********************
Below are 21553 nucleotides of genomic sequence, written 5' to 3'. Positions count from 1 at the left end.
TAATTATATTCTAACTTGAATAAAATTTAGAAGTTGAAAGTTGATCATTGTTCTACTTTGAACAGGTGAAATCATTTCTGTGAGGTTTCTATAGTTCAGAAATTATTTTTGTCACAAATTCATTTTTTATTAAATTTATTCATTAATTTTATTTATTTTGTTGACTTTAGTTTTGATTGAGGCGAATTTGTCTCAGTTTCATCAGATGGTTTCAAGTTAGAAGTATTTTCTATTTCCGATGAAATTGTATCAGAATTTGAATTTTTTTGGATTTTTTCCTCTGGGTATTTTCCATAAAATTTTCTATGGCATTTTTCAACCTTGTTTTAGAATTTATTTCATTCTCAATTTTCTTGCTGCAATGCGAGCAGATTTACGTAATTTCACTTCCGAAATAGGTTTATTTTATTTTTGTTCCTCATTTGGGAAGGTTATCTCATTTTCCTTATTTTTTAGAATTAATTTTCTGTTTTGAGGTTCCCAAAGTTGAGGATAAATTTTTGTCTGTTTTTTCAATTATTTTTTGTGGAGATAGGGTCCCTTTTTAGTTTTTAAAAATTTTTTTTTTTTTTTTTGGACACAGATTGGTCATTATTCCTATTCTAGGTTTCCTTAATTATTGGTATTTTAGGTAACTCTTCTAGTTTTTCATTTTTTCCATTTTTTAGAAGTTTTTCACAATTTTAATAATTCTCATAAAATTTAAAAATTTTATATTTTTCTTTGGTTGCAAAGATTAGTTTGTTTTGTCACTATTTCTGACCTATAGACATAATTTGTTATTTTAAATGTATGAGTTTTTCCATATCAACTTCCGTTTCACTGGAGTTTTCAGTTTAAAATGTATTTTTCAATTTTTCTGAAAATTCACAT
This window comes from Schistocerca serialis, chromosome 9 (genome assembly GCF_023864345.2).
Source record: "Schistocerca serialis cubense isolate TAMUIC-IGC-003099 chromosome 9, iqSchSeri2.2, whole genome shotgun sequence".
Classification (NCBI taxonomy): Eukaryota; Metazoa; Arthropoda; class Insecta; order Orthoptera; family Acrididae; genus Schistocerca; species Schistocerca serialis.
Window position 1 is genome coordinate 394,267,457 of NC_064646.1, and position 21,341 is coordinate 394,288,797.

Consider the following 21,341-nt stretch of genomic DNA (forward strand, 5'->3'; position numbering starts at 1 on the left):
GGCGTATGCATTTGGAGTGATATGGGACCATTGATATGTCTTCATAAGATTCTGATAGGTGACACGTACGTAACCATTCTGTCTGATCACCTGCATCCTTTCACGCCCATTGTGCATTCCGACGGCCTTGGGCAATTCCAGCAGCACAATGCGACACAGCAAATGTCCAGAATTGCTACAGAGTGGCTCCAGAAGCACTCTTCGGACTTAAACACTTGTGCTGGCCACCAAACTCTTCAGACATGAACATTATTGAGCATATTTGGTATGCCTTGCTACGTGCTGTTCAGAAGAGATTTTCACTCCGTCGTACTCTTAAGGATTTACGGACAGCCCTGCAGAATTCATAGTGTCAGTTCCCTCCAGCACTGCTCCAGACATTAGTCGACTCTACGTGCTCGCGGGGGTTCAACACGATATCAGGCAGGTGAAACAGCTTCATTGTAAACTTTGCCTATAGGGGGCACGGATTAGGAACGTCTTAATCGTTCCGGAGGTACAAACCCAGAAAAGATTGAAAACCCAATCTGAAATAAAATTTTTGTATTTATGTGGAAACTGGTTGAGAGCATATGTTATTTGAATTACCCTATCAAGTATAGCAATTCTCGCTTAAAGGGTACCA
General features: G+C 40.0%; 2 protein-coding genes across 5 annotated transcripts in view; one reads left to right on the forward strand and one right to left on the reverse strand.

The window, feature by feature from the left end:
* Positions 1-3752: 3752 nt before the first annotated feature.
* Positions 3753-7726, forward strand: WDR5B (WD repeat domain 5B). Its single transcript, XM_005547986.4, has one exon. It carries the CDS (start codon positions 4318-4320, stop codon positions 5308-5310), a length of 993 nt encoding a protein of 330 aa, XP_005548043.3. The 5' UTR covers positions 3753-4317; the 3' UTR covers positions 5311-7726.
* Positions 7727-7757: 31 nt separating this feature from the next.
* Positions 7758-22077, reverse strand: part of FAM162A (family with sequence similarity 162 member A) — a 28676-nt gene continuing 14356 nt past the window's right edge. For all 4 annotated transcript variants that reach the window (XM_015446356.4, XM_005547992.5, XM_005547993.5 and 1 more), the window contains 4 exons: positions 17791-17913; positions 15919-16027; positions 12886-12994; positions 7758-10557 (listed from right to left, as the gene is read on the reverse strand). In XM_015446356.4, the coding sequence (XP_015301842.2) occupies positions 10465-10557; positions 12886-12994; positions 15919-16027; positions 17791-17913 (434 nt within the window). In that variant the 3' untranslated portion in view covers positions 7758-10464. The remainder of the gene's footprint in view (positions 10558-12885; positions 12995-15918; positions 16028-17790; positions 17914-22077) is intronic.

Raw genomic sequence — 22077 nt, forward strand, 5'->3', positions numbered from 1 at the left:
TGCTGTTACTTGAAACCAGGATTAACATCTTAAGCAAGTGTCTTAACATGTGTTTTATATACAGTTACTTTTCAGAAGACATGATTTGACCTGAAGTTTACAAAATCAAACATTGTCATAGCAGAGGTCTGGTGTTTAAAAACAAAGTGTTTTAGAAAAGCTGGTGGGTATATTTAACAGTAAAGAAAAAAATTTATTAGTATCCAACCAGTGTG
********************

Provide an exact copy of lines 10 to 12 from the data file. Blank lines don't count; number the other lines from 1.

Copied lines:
The window, feature by feature from the left end:
* Positions 1-3752: 3752 nt before the first annotated feature.
* Positions 3753-7726, forward strand: WDR5B (WD repeat domain 5B). Its single transcript, XM_005547986.4, has one exon. It carries the CDS (start codon positions 4318-4320, stop codon positions 5308-5310), a length of 993 nt encoding a protein of 330 aa, XP_005548043.3. The 5' UTR covers positions 3753-4317; the 3' UTR covers positions 5311-7726.